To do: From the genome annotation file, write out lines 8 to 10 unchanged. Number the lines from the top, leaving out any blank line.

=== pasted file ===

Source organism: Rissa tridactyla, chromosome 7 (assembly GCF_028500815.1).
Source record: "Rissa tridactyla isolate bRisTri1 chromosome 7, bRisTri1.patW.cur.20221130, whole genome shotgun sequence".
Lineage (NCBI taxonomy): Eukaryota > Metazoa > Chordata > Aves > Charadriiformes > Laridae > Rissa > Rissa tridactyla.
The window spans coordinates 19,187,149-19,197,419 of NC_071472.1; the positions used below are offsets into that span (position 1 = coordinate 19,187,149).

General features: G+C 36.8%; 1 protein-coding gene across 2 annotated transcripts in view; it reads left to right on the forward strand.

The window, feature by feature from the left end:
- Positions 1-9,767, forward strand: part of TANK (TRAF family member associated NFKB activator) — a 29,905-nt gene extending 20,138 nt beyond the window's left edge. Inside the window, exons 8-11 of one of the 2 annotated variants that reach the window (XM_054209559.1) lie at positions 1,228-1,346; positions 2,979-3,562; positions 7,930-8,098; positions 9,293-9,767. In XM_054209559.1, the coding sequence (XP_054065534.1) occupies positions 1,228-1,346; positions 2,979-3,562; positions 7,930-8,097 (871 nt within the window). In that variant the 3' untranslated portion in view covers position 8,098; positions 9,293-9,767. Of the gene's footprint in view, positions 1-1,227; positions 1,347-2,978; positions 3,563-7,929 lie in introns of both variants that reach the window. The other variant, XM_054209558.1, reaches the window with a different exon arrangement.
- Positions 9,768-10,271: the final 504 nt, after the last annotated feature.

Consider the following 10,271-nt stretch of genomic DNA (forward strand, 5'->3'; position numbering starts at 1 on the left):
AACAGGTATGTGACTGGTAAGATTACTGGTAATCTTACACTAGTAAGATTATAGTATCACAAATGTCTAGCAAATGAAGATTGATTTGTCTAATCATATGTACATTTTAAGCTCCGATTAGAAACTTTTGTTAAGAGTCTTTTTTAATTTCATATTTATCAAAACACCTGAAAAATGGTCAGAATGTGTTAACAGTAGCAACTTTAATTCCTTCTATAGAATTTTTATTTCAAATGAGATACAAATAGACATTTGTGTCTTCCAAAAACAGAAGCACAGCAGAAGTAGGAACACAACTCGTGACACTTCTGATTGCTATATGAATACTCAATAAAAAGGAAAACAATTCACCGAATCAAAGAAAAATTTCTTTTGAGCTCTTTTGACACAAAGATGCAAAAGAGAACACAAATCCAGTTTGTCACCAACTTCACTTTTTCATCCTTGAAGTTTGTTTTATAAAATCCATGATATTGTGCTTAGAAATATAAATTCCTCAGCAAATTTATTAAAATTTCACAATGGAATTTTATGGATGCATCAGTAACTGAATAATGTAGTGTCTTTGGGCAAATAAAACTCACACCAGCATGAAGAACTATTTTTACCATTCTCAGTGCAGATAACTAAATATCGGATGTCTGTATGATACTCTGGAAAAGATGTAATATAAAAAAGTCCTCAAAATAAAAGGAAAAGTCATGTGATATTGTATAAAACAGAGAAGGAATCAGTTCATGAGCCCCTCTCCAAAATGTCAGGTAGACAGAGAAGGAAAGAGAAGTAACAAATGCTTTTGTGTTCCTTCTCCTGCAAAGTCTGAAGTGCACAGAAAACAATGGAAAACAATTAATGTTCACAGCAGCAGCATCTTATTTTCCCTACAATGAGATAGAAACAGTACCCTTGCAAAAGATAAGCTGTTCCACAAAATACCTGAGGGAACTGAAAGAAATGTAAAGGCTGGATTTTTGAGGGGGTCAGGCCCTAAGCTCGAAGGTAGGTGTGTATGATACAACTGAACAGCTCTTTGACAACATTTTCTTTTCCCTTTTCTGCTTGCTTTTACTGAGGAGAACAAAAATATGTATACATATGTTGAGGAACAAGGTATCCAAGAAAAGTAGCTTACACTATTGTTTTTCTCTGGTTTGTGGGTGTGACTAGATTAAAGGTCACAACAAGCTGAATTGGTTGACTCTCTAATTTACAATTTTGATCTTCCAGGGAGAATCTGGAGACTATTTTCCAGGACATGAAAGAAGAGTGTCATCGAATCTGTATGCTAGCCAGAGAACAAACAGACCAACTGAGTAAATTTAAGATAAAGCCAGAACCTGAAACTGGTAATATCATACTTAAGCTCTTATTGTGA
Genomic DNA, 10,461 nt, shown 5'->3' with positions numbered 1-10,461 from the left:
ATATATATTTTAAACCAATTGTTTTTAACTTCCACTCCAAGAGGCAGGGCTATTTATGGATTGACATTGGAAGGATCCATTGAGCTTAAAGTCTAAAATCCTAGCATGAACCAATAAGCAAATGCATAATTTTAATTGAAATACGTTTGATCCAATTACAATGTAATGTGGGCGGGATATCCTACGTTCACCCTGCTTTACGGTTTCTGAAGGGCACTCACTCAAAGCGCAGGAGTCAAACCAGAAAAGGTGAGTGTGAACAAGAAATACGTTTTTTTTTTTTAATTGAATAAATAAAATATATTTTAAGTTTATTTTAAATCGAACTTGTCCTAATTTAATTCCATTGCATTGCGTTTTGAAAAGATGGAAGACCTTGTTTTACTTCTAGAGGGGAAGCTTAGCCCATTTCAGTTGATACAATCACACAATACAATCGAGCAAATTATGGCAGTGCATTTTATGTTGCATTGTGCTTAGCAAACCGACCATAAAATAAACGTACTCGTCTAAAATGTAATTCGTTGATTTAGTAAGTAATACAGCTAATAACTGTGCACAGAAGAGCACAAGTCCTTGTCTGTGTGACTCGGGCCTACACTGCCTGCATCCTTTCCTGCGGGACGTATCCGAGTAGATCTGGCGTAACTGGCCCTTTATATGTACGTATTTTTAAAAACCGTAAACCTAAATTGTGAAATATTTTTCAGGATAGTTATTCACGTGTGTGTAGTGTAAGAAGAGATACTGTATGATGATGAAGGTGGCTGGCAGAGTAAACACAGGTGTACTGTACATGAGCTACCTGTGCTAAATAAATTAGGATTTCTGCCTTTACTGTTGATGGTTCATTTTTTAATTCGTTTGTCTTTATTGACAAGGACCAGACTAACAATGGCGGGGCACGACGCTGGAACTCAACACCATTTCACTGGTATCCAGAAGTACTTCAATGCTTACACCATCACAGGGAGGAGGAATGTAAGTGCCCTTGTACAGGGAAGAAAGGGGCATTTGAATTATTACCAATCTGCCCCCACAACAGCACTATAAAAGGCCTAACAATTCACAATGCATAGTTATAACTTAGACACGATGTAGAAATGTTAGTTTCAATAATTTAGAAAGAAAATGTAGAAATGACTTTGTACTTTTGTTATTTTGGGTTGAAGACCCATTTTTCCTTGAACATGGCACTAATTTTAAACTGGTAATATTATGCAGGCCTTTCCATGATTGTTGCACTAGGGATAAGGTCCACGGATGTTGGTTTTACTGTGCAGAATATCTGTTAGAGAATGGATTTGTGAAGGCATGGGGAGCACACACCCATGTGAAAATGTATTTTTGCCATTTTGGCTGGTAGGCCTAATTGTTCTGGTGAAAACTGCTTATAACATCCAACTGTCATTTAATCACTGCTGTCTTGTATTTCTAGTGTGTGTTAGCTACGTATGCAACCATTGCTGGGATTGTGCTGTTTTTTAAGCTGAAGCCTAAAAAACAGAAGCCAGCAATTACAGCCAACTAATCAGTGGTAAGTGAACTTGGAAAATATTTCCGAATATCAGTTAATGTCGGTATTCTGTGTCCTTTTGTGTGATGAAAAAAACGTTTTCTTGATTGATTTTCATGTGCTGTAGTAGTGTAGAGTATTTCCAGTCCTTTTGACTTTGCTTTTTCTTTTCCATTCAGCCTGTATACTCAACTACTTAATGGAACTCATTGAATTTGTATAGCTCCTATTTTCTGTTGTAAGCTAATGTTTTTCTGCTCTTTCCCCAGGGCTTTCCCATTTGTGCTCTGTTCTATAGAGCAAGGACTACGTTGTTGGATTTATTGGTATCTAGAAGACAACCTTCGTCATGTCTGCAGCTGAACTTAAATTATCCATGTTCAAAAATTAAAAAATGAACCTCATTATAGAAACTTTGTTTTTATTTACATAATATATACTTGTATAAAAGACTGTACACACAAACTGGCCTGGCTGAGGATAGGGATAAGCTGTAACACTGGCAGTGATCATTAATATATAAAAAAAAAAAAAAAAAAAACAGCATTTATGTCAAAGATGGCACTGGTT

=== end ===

- Positions 9,768-10,271: the final 504 nt, after the last annotated feature.

Consider the following 10,271-nt stretch of genomic DNA (forward strand, 5'->3'; position numbering starts at 1 on the left):
AACAGGTATGTGACTGGTAAGATTACTGGTAATCTTACACTAGTAAGATTATAGTATCACAAATGTCTAGCAAATGAAGATTGATTTGTCTAATCATATGTACATTTTAAGCTCCGATTAGAAACTTTTGTTAAGAGTCTTTTTTAATTTCATATTTATCAAAACACCTGAAAAATGGTCAGAATGTGTTAACAGTAGCAACTTTAATTCCTTCTATAGAATTTTTATTTCAAATGAGATACAAATAGACATTTGTGTCTTCCAAAAACAGAAGCACAGCAGAAGTAGGAACACAACTCGTGACACTTCTGATTGCTATATGAATACTCAATAAAAAGGAAAACAATTCACCGAATCAAAGAAAAATTTCTTTTGAGCTCTTTTGACACAAAGATGCAAAAGAGAACACAAATCCAGTTTGTCACCAACTTCACTTTTTCATCCTTGAAGTTTGTTTTATAAAATCCATGATATTGTGCTTAGAAATATAAATTCCTCAGCAAATTTATTAAAATTTCACAATGGAATTTTATGGATGCATCAGTAACTGAATAATGTAGTGTCTTTGGGCAAATAAAACTCACACCAGCATGAAGAACTATTTTTACCATTCTCAGTGCAGATAACTAAATATCGGATGTCTGTATGATACTCTGGAAAAGATGTAATATAAAAAAGTCCTCAAAATAAAAGGAAAAGTCATGTGATATTGTATAAAACAGAGAAGGAATCAGTTCATGAGCCCCTCTCCAAAATGTCAGGTAGACAGAGAAGGAAAGAGAAGTAACAAATGCTTTTGTGTTCCTTCTCCTGCAAAGTCTGAAGTGCACAGAAAACAATGGAAAACAATTAATGTTCACAGCAGCAGCATCTTATTTTCCCTACAATGAGATAGAAACAGTACCCTTGCAAAAGATAAGCTGTTCCACAAAATACCTGAGGGAACTGAAAGAAATGTAAAGGCTGGATTTTTGAGGGGGTCAGGCCCTAAGCTCGAAGGTAGGTGTGTATGATACAACTGAACAGCTCTTTGACAACATTTTCTTTTCCCTTTTCTGCTTGCTTTTACTGAGGAGAACAAAAATATGTATACATATGTTGAGGAACAAGGTATCCAAGAAAAGTAGCTTACACTATTGTTTTTCTCTGGTTTGTGGGTGTGACTAGATTAAAGGTCACAACAAGCTGAATTGGTTGACTCTCTAATTTACAATTTTGATCTTCCAGGGAGAATCTGGAGACTATTTTCCAGGACATGAAAGAAGAGTGTCATCGAATCTGTATGCTAGCCAGAGAACAAACAGACCAACTGAGTAAATTTAAGATAAAGCCAGAACCTGAAACTGGTAATATCATACTTAAGCTCTTATTGTGA